In his column this month, Chris Lundstrom, who refers to himself as "old school" on the matter, weighs in on the debate over State Meet qualifying.
Section 6AA Blues
As a current high school coach (St. Paul Como Park) and former runner (Northfield) in the Minnesota State High School League system, I'm interested in the discussion and controversy revolving around the process of state meet qualification.
To review…the #3 ranked Edina boys team did not make it to the State Meet this year, as they happened to be in the same section (6AA) as the #1 and #2 teams, Wayzata and Eden Prairie. This unfortunate occurrence brought some new fire to the idea of changing the process of state qualification.
First off, I give Coach Jamie Kirkpatrick a huge amount of credit for both building the Edina program over the years and also for the temperate, well-thought-out comments published on this site. Few coaches I know (myself included!) would remain so philosophical in what is obviously a frustrating situation. Jamie nailed it on the head when he said it’s a blessing and a curse. Kids, and athletes in general, rise to the level of their competition.
Section 6AA was clearly the toughest section in the state this year on the boys’ side. I don’t know anyone who would argue that. Many 6AA coaches, parents and athletes believe that they are always the toughest section. In looking over the last fifteen years of results, I think that is arguable. The reality is that competitive level varies from year to year in each section. Some sections tend to be stronger than others, but none hold a monopoly on state meet success.
Looking back through the top boys teams in the state over the last ten to fifteen years, you see Willmar (2AA) , Marshall (2AA), Hopkins (6AA), Stillwater (4AA), Wayzata (6AA) and a few other teams popping up again and again. These teams – and others – have all had periods of being consistently at or near the top. You can look through girls AA results or Class A results and pull out the top teams from those divisions as well. You can look deeper into the past and see some real dynasties – Minneapolis South and Minneapolis Southwest, for example.
Ultimately, the only consistent trend is that teams rise and fall. They dominate for a time, and then are replaced by others at the top. What makes them great, and what makes them fade? Passionate and high quality coaching, beneficial trends in demographics, the inspiration of a small group of exceptional athletes – it’s probably a unique set of circumstances in each instance.
So while I can certainly see how it would seem like being a boy’s team in section 6AA appears to be an impossible obstacle to overcome, I think history teaches us that that is simply untrue.
That said, it undeniably stinks to be ranked #3 and not toe the line at state. So it is certainly worth taking a look at the options ...
The Pluses and Minuses of an At-Large System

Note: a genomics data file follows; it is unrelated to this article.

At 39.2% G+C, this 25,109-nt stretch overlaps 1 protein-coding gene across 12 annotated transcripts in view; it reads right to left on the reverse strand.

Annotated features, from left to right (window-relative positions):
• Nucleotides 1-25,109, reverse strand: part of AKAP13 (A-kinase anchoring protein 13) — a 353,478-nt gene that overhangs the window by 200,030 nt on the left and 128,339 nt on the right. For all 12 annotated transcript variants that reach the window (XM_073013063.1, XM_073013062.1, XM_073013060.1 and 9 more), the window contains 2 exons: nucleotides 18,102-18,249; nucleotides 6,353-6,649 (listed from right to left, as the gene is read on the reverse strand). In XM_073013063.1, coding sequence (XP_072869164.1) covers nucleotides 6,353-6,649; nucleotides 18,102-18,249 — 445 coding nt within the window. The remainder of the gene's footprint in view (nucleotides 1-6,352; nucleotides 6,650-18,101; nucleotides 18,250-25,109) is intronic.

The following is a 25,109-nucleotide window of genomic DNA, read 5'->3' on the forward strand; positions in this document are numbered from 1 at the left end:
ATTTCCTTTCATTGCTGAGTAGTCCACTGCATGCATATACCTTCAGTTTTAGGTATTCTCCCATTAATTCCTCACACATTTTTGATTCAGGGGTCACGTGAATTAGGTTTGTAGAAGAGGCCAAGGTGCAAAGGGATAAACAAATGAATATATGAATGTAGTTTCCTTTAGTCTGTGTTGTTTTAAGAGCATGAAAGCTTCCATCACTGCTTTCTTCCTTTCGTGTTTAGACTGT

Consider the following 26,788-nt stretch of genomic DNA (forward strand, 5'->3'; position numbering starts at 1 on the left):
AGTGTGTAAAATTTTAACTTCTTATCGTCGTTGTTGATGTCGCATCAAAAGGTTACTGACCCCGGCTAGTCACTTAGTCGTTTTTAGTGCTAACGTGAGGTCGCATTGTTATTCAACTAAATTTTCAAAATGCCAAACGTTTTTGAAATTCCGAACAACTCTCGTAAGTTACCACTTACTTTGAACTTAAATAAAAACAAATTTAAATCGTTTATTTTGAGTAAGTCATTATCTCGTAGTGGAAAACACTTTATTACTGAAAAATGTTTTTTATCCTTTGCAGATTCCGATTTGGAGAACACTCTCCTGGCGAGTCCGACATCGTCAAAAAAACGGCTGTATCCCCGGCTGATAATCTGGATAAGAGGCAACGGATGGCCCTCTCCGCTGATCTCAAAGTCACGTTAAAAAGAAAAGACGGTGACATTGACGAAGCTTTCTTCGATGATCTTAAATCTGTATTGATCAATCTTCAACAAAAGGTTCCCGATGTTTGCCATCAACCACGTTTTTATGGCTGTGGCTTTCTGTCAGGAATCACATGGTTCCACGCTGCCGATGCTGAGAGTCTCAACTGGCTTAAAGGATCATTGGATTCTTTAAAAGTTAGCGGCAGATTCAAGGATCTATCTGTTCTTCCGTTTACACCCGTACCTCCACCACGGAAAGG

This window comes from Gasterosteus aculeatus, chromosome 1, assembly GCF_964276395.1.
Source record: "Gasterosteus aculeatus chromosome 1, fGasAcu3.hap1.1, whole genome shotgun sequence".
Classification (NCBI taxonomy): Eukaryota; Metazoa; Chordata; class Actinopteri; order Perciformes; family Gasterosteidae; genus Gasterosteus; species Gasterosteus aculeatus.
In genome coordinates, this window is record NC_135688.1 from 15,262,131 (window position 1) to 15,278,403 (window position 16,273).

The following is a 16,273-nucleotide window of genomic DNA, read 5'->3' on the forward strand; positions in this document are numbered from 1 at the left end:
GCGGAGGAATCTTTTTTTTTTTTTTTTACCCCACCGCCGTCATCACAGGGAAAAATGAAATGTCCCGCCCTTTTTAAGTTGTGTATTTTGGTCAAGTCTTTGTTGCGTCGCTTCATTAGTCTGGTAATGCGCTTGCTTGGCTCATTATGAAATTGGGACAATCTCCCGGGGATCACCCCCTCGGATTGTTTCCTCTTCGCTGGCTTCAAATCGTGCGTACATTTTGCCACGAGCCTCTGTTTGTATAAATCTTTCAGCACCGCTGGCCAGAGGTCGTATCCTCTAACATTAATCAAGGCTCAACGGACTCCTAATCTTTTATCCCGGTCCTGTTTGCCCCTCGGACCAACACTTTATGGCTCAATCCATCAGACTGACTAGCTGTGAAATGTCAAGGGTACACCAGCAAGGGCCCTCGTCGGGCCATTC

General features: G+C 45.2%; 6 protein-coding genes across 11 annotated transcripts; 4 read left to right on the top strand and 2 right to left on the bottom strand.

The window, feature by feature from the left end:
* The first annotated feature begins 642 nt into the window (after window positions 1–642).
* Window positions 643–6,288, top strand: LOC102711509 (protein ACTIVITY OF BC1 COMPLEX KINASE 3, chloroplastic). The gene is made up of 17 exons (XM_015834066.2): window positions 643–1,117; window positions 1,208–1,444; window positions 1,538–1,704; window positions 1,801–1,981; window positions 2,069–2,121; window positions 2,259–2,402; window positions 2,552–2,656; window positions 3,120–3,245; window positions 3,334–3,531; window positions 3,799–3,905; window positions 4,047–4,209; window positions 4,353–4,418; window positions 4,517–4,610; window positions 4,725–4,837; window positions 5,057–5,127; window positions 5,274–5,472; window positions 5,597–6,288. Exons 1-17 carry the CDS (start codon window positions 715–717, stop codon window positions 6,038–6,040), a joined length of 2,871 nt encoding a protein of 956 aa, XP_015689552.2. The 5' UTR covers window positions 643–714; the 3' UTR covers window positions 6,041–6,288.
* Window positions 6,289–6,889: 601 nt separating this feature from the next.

In his interview, Jamie Kirkpatrick touched on the fact that MSHSL simply will not approve any type of at-large system for entry into the state meet. Cross country is considered a team sport, and entry into the state tournament must determined by head-to-head competition for all sports under the umbrella of the MSHSL.
Setting aside the snowball’s chance odds of ever getting an at-large system for team qualification approved, I’d nonetheless like to take a look at the benefits and the drawbacks to such a system.
The proposal that DtB's Charlie Mahler put forward last year on this site involved adjusting bids per section based on the prior year’s results at the state meet. Section champions would qualify automatically, and the next eight slots would be allotted to sections based on previous state meet results. This system would be similar to the NCAA.
This proposal ignores one key thing: the MSHSL practice of doing sectional realignments every two years. Every other year, teams change sections. Under this system, half of the time state meet slots would be awarded to teams who may not have even been in the section the previous year. While some schools have been in the same section for as long anyone can remember, others – Como Park, for example – are accustomed to switching sections.
It might seem unfair to kids to have their chances of going to state determined by the section they happen to be in. I can guarantee that it would seem much more unfair to have their opportunity for qualification determined by how a bunch of kids (many of whom have since graduated) from another team (which may or may not still be in your section) ran on one day almost a year ago. Most people will take head-to-head competition over that any day.
Another idea I have heard thrown around is having coaches bid-in a certain number of teams after sections, based on results throughout the season. Another idea is utilizing results from early in the season to determine those at-large bids. For example, you could take the four teams who beat the most state qualifying teams but did not qualify out of their section.
Under either of those systems, Edina would certainly have gotten into the state meet this year. However, these ideas have drawbacks as well. Getting to the state meet could become political if coaches vote. Basing state entries on results from earlier in the season puts undue pressure on coaches and athletes to race fast early in the season, when the focus should be on training. The state meet could become secondary to the race to gain entry into the state meet; performances at the end of the season, and the long-term development of athletes, could be compromised.